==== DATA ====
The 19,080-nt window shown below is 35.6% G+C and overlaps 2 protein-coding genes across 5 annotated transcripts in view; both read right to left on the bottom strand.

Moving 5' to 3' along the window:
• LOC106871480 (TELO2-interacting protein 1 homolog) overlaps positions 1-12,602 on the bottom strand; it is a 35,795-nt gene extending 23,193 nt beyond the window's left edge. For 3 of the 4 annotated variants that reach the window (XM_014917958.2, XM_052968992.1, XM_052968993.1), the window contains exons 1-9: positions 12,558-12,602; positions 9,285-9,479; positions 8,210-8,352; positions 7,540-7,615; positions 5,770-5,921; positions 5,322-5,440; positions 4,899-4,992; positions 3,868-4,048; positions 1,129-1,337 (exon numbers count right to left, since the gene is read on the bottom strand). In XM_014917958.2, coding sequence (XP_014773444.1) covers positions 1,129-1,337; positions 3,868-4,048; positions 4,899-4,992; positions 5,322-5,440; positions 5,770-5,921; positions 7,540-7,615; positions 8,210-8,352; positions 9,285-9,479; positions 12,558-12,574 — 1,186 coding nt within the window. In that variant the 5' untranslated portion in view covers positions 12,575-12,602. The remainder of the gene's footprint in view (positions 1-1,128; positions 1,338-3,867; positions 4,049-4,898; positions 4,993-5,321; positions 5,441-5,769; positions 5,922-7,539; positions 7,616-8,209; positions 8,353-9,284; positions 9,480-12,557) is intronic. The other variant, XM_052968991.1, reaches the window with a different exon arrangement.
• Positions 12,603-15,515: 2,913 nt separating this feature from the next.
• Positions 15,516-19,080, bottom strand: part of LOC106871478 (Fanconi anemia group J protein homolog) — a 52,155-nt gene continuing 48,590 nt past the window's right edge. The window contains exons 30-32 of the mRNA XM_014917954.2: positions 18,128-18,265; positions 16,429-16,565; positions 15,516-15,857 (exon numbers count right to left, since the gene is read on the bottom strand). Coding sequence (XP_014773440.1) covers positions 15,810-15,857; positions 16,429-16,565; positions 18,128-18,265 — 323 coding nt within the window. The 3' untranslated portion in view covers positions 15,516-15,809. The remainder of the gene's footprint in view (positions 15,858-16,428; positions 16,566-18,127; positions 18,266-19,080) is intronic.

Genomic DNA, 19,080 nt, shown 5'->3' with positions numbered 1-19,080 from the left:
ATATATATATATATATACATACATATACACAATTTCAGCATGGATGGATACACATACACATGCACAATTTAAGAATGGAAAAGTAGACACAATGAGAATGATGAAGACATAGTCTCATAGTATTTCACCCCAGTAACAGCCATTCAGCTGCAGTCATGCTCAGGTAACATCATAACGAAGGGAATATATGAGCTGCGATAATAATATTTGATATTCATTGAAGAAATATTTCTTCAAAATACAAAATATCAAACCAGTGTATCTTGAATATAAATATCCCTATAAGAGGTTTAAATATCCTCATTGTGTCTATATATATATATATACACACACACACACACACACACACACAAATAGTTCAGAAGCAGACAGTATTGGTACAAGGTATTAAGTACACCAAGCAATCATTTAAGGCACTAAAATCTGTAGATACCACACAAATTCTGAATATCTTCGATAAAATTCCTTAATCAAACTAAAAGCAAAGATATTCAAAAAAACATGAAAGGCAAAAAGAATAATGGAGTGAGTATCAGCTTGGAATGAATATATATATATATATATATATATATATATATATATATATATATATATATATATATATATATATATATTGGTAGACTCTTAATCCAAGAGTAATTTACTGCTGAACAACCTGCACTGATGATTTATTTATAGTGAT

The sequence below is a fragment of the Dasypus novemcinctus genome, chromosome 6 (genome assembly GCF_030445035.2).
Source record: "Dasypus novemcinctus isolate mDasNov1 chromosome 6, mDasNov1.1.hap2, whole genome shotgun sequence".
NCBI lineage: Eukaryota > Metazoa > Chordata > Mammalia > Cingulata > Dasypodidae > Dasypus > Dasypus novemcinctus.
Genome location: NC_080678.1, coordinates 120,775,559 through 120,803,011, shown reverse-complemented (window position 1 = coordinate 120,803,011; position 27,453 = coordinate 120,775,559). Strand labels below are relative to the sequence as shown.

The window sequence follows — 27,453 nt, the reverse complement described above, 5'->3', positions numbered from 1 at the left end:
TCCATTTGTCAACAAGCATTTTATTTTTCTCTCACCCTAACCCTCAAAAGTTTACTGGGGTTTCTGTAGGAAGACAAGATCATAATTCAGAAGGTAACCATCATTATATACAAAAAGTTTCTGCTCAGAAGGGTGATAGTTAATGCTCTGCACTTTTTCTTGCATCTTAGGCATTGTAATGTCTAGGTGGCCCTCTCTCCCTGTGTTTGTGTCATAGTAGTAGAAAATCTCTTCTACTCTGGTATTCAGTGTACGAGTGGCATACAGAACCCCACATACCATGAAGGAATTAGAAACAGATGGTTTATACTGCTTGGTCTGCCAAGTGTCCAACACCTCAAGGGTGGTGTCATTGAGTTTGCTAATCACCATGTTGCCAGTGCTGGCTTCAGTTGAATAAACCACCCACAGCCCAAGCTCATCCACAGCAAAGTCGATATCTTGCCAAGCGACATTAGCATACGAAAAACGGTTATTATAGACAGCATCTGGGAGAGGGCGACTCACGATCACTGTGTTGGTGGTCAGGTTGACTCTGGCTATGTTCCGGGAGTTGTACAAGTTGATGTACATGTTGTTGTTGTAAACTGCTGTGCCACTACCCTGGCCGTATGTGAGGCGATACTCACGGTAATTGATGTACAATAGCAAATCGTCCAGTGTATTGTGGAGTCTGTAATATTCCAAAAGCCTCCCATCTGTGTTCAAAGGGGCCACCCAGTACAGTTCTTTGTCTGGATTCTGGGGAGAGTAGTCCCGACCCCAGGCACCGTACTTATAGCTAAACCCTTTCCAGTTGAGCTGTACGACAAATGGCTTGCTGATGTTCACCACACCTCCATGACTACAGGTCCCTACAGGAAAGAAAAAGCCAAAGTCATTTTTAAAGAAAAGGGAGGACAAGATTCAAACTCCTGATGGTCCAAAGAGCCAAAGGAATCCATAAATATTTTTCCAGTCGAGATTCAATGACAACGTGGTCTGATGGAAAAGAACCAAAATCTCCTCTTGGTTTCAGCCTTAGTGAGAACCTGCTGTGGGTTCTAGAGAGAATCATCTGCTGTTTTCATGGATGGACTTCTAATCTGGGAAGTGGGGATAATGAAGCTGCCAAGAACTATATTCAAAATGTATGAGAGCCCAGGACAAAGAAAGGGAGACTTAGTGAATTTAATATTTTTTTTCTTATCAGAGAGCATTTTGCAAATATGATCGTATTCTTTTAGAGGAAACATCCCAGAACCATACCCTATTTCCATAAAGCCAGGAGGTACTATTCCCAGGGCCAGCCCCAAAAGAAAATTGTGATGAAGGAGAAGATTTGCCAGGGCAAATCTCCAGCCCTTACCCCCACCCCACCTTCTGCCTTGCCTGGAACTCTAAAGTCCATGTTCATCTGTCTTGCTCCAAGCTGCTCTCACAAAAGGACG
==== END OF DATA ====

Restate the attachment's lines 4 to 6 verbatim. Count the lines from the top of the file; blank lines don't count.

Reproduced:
• Positions 12,603-15,515: 2,913 nt separating this feature from the next.
• Positions 15,516-19,080, bottom strand: part of LOC106871478 (Fanconi anemia group J protein homolog) — a 52,155-nt gene continuing 48,590 nt past the window's right edge. The window contains exons 30-32 of the mRNA XM_014917954.2: positions 18,128-18,265; positions 16,429-16,565; positions 15,516-15,857 (exon numbers count right to left, since the gene is read on the bottom strand). Coding sequence (XP_014773440.1) covers positions 15,810-15,857; positions 16,429-16,565; positions 18,128-18,265 — 323 coding nt within the window. The 3' untranslated portion in view covers positions 15,516-15,809. The remainder of the gene's footprint in view (positions 15,858-16,428; positions 16,566-18,127; positions 18,266-19,080) is intronic.

Genomic DNA, 19,080 nt, shown 5'->3' with positions numbered 1-19,080 from the left: